Modules of Restoring the Foundations, used by Mercy Multiplied until June 2008, included "salvation", "forgiveness", "godly/ungodly beliefs", "generational curses", "soul/spirit hurts" and "demonic oppression".[24]

Although Mercy does not characterize itself as engaging in conversion therapy, girls who are suspected of having homosexual feelings for one another are required to sign "separation contracts" which stipulate they will not be alone together.[19]


Complaints by former residents of Mercy Ministries include "emotionally cruel and medically unproven techniques", such as exorcism and residents being required to sign over social welfare payments to Mercy Ministries.[25] Girls in their care are forbidden to reveal to others why they are enrolled, all disorders are treated the same because they believe they are all caused by demons.[19]

Since early 2008, the organization has attracted considerable media attention in Australia, followed by the United States and the United Kingdom, drawing criticism of their employment of unqualified staff,[19] overall medical negligence,[26] seizing benefit payments of patients in contradiction to their promise of not charging for services, and the use of demonic deliverance in their approach to treatment.[27] One member of the Australian Parliament referred to the organization as "a particularly bad example of a money-making cult."[19]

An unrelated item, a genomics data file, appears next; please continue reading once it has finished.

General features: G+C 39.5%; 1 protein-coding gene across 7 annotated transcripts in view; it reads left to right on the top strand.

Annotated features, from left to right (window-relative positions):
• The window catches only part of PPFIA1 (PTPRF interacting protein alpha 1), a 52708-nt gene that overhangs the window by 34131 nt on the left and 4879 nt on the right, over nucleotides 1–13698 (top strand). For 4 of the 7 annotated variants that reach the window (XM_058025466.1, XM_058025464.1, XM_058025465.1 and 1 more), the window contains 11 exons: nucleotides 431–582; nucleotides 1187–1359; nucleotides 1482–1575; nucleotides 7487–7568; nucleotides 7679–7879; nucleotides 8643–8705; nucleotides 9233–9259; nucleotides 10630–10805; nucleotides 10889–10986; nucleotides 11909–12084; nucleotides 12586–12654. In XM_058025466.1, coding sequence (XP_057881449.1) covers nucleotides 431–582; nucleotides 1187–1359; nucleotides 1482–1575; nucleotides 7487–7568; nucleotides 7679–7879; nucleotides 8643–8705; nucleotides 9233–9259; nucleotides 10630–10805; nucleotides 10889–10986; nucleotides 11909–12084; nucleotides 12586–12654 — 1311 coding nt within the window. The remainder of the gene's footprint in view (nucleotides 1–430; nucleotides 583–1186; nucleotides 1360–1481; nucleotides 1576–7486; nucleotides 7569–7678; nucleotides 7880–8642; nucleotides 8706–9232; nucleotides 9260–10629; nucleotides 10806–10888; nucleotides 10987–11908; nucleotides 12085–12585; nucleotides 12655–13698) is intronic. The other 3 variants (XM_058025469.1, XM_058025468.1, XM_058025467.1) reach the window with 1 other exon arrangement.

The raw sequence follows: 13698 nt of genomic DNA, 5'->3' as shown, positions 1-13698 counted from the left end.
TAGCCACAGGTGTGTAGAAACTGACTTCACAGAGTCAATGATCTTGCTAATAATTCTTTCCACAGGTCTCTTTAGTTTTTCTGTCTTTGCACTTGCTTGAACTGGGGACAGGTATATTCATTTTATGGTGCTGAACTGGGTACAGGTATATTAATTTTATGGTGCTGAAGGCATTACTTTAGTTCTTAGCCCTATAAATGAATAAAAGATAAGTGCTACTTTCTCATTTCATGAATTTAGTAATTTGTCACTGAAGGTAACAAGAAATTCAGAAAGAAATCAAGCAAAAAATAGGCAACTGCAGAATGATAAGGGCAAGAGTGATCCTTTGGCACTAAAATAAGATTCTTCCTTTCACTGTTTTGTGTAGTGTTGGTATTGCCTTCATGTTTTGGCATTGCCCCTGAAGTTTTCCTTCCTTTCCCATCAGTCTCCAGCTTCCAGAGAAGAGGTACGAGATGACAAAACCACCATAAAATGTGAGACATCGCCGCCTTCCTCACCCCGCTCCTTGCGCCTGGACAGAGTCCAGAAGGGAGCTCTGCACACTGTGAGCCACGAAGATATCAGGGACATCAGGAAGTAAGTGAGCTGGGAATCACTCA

The company's rebranding efforts from Mercy Ministries to Mercy Multiplied, but also including the new brand A Girl Called Hope in New Zealand, were criticized as attempts to silence critics.[28]


  1. ^ Feineman, Carol (March 14, 2012). "Mercy Ministries needs more than the Bible for its treatment methods". Lincoln News Messenger. Retrieved October 19, 2012.
  2. ^ Capone, Alesha (November 14, 2007). "Borders passes the hat for anti-gay, pro-life charity". Crikey. Retrieved October 19, 2012.
  3. ^ "Unplanned Pregnancy". Mercy Ministries. Archived from the original on April 5, 2015. Retrieved June 6, 2022.
  4. ^ "Mercy Ministries and The Home Foundation partner to provide residential care for US victims of sex trafficking". FOX Business – PR Newswire. Archived from the original on March 12, 2010. Retrieved October 23, 2012.
  5. ^ Transformed Magazine. "Bring Increase to Your Life – The Power of Giving". Retrieved July 22, 2012. [dead link]
  6. ^ Waters, Jen (August 8, 2003). "Mercy Not Strained; Christian Mission Nurtures Young, Distressed Women". Washington Times. Washington DC.
  7. ^ a b c "Mercy Ministries Canada – History". Retrieved November 4, 2012.
  8. ^ Mundi, Rex (June 7, 2008). "Mercy Ministries to close Coast home". Sunshine Coast Daily. Retrieved October 23, 2012.
  9. ^ Pollard, Ruth (October 28, 2009). "Mercy Ministries to close". Sydney Morning Herald. Retrieved November 5, 2012.